On a trip up and out of Santiago to the Aconcagua Valley, you can’t help but notice how very South American it is. If you close your eyes, you couldn’t be in Napa, or anywhere else. The trees become sparser and the landscape becomes more desert-like and adobe buildings start filling in as you travel north and east of Santiago.
Once you turn off the main road, into the wine-growing regions of this valley, almacenes, those little grocery stores that dot every small Chilean town show up, advertising sacks of charcoal, empanadas, bread, anything a local might need. In this area, long a fruit-growing and packing powerhouse, producing literal tons of table grapes, as well as peaches and other stone fruit, a gated driveway could easily be the entrance to someone’s house, to a winery, or to a processing area for the high volumes of fruit that thrive in this area.
This valley is named for Mount Aconcagua, which—at nearly 7,000 meters above sea level—is the highest peak in the Americas. This eternally snow-covered peak is just north of the pass to drive over to Mendoza, the Aconcagua Valley’s Argentine wine-making neighbor to the east. And even though it’s close to the Andes, the Aconcagua Valley has a well-defined microclimate that is much warmer than some of the lower areas, which leads to thorough maturation, though it does require hard work to keep storage temperatures down for barreled wine. Thick adobe walls and using the cool night temperatures to bring cooled air into the wines, which are ideally kept at 15°C, helps. However, in practical application, it is sometimes held at temperatures warmer than that, not that you’d notice any degradation in the wine, which is world-renowned. In the valley, in addition to big names Errázuriz and San Esteban, there also several smaller producers, including the Swiss-owned Von Siebenthal, and the American-owned Flaherty Wines, both members of MOVI, a group of independent winemakers in Chile.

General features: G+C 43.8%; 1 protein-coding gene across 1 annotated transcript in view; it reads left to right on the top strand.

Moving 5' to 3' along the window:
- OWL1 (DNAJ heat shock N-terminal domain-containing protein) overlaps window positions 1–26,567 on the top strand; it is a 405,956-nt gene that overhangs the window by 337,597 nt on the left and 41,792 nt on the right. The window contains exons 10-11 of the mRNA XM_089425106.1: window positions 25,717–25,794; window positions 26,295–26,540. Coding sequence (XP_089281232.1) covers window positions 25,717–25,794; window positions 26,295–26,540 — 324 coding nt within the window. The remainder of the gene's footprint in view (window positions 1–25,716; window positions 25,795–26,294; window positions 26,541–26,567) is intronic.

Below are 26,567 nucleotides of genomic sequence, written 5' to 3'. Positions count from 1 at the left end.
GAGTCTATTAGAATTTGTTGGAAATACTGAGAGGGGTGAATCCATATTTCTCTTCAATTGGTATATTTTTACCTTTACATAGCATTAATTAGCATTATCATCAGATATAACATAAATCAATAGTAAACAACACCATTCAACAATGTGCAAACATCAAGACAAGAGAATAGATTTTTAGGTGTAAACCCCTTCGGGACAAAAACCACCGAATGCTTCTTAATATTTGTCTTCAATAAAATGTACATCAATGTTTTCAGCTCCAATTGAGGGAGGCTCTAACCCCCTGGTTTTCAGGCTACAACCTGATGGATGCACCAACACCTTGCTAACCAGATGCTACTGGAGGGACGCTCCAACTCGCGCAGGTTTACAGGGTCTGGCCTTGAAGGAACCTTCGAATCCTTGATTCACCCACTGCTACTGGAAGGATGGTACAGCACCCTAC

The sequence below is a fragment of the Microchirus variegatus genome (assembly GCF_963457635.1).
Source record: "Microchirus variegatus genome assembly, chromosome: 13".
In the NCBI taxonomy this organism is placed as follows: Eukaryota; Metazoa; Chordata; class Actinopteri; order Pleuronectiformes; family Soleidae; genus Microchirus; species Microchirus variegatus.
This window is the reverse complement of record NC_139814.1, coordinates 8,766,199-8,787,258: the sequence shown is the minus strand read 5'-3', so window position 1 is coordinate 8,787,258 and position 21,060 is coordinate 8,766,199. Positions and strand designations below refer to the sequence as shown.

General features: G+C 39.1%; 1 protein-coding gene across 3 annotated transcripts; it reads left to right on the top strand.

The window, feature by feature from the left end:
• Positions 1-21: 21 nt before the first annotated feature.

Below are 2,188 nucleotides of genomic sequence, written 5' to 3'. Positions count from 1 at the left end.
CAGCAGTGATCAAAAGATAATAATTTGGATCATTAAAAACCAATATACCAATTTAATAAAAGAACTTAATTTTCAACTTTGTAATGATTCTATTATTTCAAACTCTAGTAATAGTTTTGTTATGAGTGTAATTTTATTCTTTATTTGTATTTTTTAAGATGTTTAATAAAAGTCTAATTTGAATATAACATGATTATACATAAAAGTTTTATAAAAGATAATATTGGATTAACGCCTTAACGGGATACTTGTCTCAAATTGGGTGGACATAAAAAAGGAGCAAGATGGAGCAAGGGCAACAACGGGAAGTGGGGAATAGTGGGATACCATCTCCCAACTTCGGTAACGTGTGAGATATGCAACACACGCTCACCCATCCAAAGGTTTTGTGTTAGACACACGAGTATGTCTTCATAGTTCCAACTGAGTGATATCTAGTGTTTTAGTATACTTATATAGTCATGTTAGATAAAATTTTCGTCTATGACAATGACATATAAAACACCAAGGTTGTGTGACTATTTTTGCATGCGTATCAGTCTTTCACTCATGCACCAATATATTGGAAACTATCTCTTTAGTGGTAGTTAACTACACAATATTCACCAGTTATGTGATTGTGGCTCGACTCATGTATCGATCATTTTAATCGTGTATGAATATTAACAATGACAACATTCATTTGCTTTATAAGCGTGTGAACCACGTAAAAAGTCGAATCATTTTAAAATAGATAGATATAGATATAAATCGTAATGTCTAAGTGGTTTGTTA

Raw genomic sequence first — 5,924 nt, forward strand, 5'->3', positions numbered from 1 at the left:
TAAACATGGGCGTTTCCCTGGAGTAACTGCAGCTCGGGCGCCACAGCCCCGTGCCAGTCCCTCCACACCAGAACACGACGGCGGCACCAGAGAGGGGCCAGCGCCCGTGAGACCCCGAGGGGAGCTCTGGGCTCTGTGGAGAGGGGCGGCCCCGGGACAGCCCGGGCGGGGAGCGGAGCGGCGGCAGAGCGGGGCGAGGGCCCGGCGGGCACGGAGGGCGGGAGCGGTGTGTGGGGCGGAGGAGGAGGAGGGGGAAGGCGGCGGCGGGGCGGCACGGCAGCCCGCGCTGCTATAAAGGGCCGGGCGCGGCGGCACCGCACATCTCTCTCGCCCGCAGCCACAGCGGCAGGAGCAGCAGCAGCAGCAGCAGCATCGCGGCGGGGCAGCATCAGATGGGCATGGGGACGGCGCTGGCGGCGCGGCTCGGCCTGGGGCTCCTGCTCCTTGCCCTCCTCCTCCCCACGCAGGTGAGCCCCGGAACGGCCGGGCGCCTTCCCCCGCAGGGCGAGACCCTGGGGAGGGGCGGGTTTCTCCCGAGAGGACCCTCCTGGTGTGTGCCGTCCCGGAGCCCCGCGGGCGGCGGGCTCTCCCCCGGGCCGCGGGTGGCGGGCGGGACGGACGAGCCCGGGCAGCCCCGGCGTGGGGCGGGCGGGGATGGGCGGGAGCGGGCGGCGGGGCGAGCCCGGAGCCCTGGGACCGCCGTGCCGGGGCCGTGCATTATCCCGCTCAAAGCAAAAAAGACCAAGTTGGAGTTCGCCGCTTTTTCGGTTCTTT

What are the major influencers on wine in the Aconcagua Valley? On a recent visit to Aconcagua, as a day trip from Santiago, we asked several winemakers in the region. They all referred to the landscape and the weather. Aconcagua’s near-constant sunshine and long days are ideal for growing Chile’s emblematic Carménère grape, but that’s not all. Chile’s highest ever scoring wine is Aconcagua’s own Seña, a blend of Cabernet Sauvignon, Merlot, Carménère, Cabernet Franc, Petit Verdot and Malbec made at Errázuriz, that has outscored every other Chilean wine in international competitions. Petit Syrah, Tempranillo and other varietals grow well here as well, and some smaller winemakers are using them to great advantage.
Scarce water is a factor that weighs in favor of wines from this valley. Most of the soil is alluvial and doesn’t hold water well, which means water is strictly meted out, via drip irrigation, with no surprises. In addition, rains come later here than in other valleys, so the harvest is at the whim of the enologist, not the weather. Early rains in other parts of Chile farther south, for example, can dictate a grape harvest before peak maturity, which is unheard of in Aconcagua.
We asked Ed Flaherty, who has worked in the valley for years and has his own Flaherty blend, what he expects out of Aconcagua wines. “They should be bold, full-bodied, with notes of dried fruit.” He named cherries and apricots and said he also expects very little in the way of grassy notes and for the wines to have very soft tannins. All of which makes the wine from Aconcagua some of Chile’s highest-scoring and most popular on the world market.